Vancouver Symphony Orchestra
Tea & Trumpets Series

ConcertFOUR - From Russia with Love

Venue: Orpheum Theatre Date: 22 January at 14.00

Conductor: Tania Miller Host: Christopher Gaze

Reviewer: John Jane

There is probably no better way to spend a damp, dreary Wednesday afternoon in Vancouver than to attend a concert given by the Vancouver Symphony Orchestra. Arriving at the Orpheum a full half hour prior to the start of the performance, I was welcomed in the lobby by a volunteer handing me a cup of hot tea and a digestive cookie.

A few years ago the late Otto Lowy, the CBC broadcaster and music critic, conceived the idea of the ‘Tea & Trumpets’ series of concerts, primarily for the enjoyment of seniors. Looking around the lobby, this afternoon’s audience would be overwhelmingly made up of those seniors.

As with the two previous concerts in this series, Tania Miller picked up the conductor’s baton to lead the VSO in a selection of fairly well-known and loved works by masters from the Russian romantic era. Ms Miller appeared on stage at exactly two-o’-clock without introduction. From the thirty-fifth row, she gave the impression of being more diminutive and youthful than her photographs suggested.

The orchestra began with Mikhail Glinka’s rather appropriate Russian and Ludmilla Overture, where the percussion kept things moving at a good pace. Host Christopher Gaze appeared on stage at this juncture and made the only reference to the afternoon’s programme sharing the title of Ian Fleming’s famous spy novel in announcing his recent marriage. Mr. Gaze’s personality was just right for his job as host. His descriptive narratives were most entertaining and at times even colourful.

The second piece in the programme was a highlight from Tchaikovsky’s famous opera Eugene Onedin followed by another excerpt from an opera. This time it was a more serene melody from Modest Mussorgsky’s unfinished Khovantchina which featured a soaring solo from the principle flautist. Arguably, the most recognizable piece in this afternoon’s concert was Nikolai Rimsky-Korsakov’s Scheherazade. This music is easily identified from the countless soundtracks in which it has been used.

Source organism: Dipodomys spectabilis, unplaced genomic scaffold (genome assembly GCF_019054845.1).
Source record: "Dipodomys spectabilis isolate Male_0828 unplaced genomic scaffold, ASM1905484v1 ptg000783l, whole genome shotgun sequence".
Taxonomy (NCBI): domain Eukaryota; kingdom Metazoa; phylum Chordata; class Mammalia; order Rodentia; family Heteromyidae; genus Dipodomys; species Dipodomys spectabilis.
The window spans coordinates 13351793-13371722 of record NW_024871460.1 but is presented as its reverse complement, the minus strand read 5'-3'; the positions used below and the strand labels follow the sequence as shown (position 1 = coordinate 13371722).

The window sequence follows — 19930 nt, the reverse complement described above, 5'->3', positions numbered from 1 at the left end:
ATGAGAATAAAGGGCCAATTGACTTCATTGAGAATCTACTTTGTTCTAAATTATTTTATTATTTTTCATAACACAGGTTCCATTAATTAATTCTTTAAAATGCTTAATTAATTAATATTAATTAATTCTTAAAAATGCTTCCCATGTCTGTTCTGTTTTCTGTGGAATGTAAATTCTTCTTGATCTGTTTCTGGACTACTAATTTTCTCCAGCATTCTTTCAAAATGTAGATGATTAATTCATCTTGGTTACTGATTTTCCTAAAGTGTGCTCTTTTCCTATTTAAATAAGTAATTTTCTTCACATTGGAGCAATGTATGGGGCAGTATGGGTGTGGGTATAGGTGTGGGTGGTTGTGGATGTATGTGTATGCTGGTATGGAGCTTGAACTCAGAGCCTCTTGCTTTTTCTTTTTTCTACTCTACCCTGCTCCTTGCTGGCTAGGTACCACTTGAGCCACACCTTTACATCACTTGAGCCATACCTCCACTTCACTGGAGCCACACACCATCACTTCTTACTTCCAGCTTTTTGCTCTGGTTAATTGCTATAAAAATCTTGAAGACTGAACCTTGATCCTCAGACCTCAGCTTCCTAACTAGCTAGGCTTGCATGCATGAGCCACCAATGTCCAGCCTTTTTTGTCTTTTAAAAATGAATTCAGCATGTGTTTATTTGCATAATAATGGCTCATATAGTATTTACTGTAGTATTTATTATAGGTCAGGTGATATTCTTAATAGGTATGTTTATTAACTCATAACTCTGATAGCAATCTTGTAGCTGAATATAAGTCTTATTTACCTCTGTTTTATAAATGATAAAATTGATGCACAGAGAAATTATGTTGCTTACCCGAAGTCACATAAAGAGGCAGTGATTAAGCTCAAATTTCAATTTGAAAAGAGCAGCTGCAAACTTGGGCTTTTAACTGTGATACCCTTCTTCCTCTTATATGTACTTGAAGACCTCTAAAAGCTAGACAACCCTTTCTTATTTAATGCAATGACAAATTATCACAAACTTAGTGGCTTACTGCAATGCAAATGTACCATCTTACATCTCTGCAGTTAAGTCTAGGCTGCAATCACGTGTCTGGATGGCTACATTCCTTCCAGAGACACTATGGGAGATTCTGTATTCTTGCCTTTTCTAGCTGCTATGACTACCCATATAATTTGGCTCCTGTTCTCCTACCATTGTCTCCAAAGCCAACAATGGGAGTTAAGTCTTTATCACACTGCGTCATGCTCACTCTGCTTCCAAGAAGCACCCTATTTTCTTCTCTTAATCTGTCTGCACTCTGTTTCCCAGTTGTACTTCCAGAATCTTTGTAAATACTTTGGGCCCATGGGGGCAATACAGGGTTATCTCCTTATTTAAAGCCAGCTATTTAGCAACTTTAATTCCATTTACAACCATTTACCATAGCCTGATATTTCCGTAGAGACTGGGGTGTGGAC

Perhaps the least well-known piece from this afternoon’s programme was the atmospheric tone poem by Liadov, (pronounced Lee-ard-off) The Enchanted Lake, with the orchestra perfectly sustaining the slow tempo. The concluding item was the dramatic The Great Gate of Kiev from Modest Mussorsky’s showpiece work Pictures of an Exhibition. With its stirring melody lines, this piece, perhaps more than any other paints an image of pre soviet Russia. Hardly surprising that in the seventies it was recorded by the likes of progressive rock musicians Emerson, Lake and Palmer and Japanese electronic maestro Isao Tomita.

The orchestra rounded out the afternoon by giving an encore to a very grateful audience. Typically, the piece chosen was the Russian Sailors Dance by Kiev native Reinhold Gliere. Alas, concert four was the final in this season’s ‘Tea and Trumpets’ series, but don’t worry, it will be back in the fall.

© 2003, John Jane